Demon & Princess - Updates Tuesday and Thursday

Once upon a time, there lived a fiendishly evil Demon. Upon that same time, there lived a Princess. They met. Afterwards, there remained a Demon and a Princess. Historians are still confused about that one.

Tuesday, September 13, 2005

005 Louder Songtime!

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New Site is also up!

Though, for the time being, this is the primary site; eventually I will be able to have a more webcomic-oriented site at Comicgenesis, but for now I like the reliability of Blogger.

Scott again:
Okay, so I think I am going to begin a little educational miniseries here in the Newsbox. This one is the Introduction.

Mysteeeeeeeeerious Introduction (Apologies to Pete Abrams for blatant thievery.)

My favorite author, not surprisingly, is J. R. R. Tolkien. The man pretty much defined the modern fantasy genre -- he invented (or practically invented): Orcs, Dark Lords, Nameless Dreads, Halflings, Quests to Save the World, High Elves, and a million things that the typical modern fantasy is all about. If you haven't read The Lord of the Rings, then quit reading this comic, and go read The Lord of the Rings. The movies don't count, because even though Peter Jackson is brilliant, they just aren't the books, and the books are wonderful. You'll laugh, you'll cry, you'll cheer, all that rigamarole. And you'll thank me.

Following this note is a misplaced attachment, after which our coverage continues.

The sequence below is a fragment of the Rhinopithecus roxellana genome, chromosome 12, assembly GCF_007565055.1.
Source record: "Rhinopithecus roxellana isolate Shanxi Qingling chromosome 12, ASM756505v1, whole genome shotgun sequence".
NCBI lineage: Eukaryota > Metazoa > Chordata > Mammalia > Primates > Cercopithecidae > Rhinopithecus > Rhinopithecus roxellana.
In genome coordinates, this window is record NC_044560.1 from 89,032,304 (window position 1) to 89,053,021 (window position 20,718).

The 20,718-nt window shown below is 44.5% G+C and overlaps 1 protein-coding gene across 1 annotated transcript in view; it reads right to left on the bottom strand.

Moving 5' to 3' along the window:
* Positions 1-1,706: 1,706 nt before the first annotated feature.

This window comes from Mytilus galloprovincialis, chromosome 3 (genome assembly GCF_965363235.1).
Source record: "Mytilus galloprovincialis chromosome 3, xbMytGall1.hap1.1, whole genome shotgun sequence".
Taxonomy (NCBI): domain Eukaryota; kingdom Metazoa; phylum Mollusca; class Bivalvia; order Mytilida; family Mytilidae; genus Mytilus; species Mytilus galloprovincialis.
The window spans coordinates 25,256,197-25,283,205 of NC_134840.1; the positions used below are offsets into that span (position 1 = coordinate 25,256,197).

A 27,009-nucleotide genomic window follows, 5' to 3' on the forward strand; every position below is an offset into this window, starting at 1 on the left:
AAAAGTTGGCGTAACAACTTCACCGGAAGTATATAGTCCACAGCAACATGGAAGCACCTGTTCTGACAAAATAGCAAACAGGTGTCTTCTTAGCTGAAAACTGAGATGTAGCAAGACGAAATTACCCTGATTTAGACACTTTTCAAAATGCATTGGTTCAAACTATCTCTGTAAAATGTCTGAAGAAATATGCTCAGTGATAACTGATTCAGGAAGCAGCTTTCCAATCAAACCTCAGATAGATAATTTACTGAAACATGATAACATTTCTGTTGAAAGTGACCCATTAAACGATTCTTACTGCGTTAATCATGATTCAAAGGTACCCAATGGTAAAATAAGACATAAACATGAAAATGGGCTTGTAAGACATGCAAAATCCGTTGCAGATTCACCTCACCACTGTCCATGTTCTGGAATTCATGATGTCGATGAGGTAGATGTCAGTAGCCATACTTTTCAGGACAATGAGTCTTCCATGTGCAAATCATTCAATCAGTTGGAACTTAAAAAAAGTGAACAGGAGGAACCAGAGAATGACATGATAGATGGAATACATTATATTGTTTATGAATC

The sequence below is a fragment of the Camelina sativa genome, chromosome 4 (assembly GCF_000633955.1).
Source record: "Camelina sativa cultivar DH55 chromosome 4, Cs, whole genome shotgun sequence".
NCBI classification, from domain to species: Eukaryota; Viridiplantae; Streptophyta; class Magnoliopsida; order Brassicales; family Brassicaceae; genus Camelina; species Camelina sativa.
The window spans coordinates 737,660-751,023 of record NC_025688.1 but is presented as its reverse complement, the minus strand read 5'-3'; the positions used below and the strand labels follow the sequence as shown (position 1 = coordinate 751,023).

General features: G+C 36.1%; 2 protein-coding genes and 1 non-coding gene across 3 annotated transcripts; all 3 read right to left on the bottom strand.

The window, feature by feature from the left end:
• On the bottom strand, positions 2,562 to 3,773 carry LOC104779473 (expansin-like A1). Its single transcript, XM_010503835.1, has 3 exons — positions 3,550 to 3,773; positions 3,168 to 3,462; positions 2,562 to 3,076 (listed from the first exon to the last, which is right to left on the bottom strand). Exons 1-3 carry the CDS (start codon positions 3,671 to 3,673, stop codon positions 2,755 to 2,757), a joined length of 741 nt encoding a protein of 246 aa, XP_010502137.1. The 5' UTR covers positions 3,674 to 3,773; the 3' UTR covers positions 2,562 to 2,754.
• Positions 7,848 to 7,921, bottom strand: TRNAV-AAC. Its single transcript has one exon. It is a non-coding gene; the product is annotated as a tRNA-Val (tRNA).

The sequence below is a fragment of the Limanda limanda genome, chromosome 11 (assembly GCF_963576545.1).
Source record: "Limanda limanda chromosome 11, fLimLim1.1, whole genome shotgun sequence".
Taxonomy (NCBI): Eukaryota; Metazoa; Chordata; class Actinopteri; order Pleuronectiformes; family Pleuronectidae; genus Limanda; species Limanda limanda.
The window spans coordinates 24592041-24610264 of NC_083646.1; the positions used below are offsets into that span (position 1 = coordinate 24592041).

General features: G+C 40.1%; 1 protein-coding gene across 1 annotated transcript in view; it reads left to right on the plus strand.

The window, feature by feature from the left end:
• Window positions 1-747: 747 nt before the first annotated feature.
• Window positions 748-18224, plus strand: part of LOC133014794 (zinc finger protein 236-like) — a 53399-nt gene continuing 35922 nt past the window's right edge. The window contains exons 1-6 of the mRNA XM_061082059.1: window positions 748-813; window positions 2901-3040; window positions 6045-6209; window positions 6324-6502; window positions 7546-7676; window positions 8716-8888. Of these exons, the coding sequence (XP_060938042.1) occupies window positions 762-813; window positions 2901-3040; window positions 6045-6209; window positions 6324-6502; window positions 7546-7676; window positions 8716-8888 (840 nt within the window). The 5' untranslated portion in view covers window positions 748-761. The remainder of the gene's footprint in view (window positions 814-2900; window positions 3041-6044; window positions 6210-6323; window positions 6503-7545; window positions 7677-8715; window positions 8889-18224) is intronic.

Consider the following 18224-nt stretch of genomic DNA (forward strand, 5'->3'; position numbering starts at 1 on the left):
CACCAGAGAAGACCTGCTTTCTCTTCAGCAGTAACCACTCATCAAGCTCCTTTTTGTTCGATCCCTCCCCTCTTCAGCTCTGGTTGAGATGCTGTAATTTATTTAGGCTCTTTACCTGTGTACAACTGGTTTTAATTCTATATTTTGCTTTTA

And, of course, once you've finished reading The Lord of the Rings, you'll come back, and you will have pretty much the same appreciation for the comic as you had before. But at least there will be more comics for you to read.

Because, all my respect for Tolkien aside, he neither invented fantasy nor entirely dominates it. From the ancient and Medieval legends that are pretty much the roots of all fantasy to Edgar Rice Burrows' Princess of Mars to Ursula K. Leguinn's Earthsea series*, there is a large and vibrant non-Tolkien fantasy tradition. Therefore, I introduce the series:

Quests, Faerie and Really Weird Stuff: The Non-Tolkien Roots and Branches of Western Fantasy Literature

First up: The original self-conscious fantasy, the original novel, and the original fantasy-spoof -- all tied together in one neat package! Yup, I'm talking about Don Quixote de la Mancha, the great Spanish novel published by Cervantes in two parts in 1605 and 1615.

* I am well aware that Ursula K. Leguinn not only knew of Tolkien but was a great fan and took great inspiration from his writings. However, her Earthsea novels represent a type of fantasy that is far removed from Tolkien's heroic tale -- something slower, quieter, more prosaic and more character driven. Thus she gets included as an example of "non-Tolkien" fantasy literature.


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